In one Austin household, the tension became so dire that an old and loyal follower of the Orange employed his Last Resort ritual, which dates back to the 1969 Arkansas game, in which he puts his wallet on the TV set and sings "The Eyes of Texas" in Spanish, knowing full well that if there's stress in the marriage already, that little show won't do it much good. Back in Dallas, a man that we'll call Brad, UT class of '76, decided to take his Fourth Quarter Rally Whiz in his front yard. So while he did, his wife locked him out. Texas women are tough, and they're mean as hell, too. One had thought about concealing a video camera in the den so she could surprise the old Horn with the tape in the morning when he'd already be hung over and sad; let the fool see himself in action and then show it to the kids and put it on the Internet. That's one of the essential reasons that the 2005 Texas team was such a joy to its fan base; it was a lovely diversion from the harder demands of domestic reality and the cruelties of the work world.

These UT alums are ferociously loyal to the school. They might not have learned very much, at least inside the classroom. Yet to a person, everyone I ever knew who went to that school in Austin had a rip-roaring good time and afterward enjoyed prosperous business careers selling stuff to one another. God, they were revved for this USC battle for the Bowl Championship Series (BCS) championship game, but they weren't blind to the task of trying to stop the Trojans' LenDale White, who would be crashing relentlessly onward behind those linemen from the Pacific Isles, the ones the size of Texaco stations.

It got tense when the fourth-and-two play, the moment of truth, High Noon, came to pass in the fourth quarter, Trojans up by six and the life draining ever so gravely from the game clock. In a Texas den, a man with wispy white hair was on the floor on all fours, pawing the oak hardwood and shouting, "Dig deep, men! Grab a root and growl!" When Vince Young crossed the goal line with nineteen seconds to play in the Rose Bowl game, senior Longhorns felt that their collective lifetime experience on planet Earth was verified as something worthwhile. When the game was finally over, they clutched their chests and fell to the floor while their wives crept cautiously into the room, inquiring, "Do you want me to call 911?"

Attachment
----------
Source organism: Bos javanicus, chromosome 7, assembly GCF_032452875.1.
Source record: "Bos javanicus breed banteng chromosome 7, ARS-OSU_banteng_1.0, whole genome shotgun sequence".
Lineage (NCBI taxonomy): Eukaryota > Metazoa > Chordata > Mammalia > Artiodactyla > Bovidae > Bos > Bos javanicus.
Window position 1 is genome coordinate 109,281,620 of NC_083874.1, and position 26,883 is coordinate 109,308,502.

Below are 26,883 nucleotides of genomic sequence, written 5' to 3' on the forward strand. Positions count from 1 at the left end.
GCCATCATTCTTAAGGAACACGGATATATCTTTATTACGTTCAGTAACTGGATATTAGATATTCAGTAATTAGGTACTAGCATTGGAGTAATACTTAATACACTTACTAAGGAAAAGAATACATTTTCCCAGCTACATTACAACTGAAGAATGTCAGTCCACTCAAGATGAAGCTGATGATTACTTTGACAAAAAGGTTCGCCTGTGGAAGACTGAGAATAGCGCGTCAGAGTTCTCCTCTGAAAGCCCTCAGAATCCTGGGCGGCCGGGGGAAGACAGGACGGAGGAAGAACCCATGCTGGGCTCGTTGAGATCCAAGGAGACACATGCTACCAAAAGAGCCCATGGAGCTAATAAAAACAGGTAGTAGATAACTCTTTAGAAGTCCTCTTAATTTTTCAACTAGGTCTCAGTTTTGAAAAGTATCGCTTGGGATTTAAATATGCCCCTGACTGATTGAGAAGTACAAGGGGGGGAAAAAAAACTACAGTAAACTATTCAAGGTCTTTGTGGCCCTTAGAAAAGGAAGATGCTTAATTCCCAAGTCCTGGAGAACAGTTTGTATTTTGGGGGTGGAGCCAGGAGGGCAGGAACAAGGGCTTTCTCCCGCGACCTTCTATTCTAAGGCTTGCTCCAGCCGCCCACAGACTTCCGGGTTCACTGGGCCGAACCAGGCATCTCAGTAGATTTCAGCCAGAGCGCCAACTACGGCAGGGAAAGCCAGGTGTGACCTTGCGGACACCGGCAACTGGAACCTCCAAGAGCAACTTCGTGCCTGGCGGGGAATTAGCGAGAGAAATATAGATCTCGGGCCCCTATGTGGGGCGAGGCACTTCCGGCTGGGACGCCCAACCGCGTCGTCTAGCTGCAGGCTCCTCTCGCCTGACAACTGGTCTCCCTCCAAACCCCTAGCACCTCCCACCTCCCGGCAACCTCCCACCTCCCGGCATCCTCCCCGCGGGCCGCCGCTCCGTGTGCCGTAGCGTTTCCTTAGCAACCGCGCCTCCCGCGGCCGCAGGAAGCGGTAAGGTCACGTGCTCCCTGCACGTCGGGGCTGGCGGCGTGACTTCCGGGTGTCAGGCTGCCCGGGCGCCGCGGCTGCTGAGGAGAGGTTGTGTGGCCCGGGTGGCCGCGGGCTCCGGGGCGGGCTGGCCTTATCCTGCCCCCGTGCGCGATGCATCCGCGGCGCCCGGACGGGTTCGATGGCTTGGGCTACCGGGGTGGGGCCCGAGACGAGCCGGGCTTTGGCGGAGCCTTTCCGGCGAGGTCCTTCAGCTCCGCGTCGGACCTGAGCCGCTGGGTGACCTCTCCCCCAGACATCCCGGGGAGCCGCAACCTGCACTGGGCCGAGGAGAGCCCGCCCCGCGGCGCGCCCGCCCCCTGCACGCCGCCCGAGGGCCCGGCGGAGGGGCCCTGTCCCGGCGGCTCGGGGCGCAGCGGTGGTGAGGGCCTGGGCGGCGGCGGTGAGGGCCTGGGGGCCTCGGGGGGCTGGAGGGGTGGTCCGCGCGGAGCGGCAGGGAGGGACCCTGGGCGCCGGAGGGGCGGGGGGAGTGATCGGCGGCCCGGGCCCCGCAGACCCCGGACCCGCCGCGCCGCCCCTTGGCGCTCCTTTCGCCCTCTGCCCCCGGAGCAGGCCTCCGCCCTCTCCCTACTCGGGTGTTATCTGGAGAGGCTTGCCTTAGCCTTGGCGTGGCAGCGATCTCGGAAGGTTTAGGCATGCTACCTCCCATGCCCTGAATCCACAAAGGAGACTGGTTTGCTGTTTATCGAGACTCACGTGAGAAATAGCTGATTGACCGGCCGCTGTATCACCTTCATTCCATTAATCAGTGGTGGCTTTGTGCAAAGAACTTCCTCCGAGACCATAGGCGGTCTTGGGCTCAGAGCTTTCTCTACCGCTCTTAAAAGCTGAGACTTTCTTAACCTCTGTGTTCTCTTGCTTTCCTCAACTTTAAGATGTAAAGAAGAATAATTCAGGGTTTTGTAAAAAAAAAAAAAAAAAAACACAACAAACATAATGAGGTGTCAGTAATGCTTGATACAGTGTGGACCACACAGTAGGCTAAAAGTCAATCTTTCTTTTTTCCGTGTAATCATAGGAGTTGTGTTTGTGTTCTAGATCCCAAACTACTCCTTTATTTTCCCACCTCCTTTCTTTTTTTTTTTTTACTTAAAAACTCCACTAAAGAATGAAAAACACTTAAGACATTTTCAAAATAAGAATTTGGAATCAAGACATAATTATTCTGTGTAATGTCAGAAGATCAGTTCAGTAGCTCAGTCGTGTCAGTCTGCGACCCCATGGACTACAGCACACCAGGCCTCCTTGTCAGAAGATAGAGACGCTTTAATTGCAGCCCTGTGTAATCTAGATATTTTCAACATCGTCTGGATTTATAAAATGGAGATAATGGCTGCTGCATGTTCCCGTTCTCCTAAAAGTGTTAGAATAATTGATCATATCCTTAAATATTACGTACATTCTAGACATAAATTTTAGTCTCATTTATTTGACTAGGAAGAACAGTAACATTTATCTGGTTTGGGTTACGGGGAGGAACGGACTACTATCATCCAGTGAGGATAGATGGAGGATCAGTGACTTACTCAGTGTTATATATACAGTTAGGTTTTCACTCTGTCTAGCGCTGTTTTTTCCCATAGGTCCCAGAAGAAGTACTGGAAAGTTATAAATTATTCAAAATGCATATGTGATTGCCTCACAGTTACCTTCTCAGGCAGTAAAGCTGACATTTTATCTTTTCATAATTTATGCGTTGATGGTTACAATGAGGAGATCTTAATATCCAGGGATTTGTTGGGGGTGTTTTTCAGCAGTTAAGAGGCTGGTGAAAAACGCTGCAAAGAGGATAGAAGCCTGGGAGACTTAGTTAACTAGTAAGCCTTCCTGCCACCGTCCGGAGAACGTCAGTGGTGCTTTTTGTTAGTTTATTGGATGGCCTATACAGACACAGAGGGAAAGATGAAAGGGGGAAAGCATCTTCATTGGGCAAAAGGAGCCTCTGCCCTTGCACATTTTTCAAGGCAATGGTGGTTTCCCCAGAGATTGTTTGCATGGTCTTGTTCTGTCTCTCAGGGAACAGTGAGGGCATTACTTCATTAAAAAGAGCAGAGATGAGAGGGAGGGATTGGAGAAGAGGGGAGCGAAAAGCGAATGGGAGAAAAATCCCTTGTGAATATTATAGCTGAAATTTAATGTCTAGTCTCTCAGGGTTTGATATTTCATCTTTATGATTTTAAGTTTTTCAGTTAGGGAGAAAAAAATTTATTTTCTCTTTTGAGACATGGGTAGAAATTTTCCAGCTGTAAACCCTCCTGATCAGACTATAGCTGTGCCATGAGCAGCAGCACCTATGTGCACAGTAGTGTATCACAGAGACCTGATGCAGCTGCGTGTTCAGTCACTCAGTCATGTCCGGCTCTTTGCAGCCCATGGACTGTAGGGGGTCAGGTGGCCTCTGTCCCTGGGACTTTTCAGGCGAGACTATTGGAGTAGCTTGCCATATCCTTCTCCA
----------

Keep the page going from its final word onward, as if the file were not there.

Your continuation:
No. Within minutes, old Longhorns throughout the land had struggled back to their feet, knowing the moment of Young running the ball on fourth down to defeat those cocky-ass Trojans--the team that nine of ten media people in Pasadena deemed unbeatable by Texas or anybody else--would be etched in their memory banks for the remainder of their days. So instead of calling an ambulance, by midnight they were on the phone to people they had not spoken with for two generations, shouting, "Can you fuckin' believe it!"

So Coach Mack Brown and the Longhorns won the national college football championship, the first time Texas had done that in thirty-five years. Lee Corso, the ex-coach and ESPN commentator, was on television the morning after in full gush, claiming that the win over USC was the greatest game, at any level, in the history of football. For fans who were old enough to recall the last time UT had won the national title, this Rose Bowl happening was like watching their thirty-five-year-old kid finally graduate from high school. After all those years of underachievement, he not only finished but would be valedictorian of the whole damn class.

Everyone gathered at the temple on Sunday night, a week later, amid a merchandising frenzy that was as hot as the drought-driven wildfires that were threatening to devour the whole state. At Darrell K. Royal-Texas Memorial Stadium, the upper decks were closed, but about 50,000 jammed into the rest of the lower grandstands to see the confirmation ceremony. Away from the stadium the famous and ever-conspicuous UT stood bathed in orange light, and lights in the windows were arranged to make a numeral 1. People could see that for miles and miles, from nearby I-35, aka the NAFTA Expressway and from the distant . . .

Continues...


Excerpted from Runnin' with the Big Dogs by Mike Shropshire Copyright © 2006 by Mike Shropshire. Excerpted by permission.
All rights reserved. No part of this excerpt may be reproduced or reprinted without permission in writing from the publisher.
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Meet the Author

Mike Shropshire is the author of The Pro, Seasons in Hell, and When the Tuna Went Down to Texas. He lives in Dallas, Texas.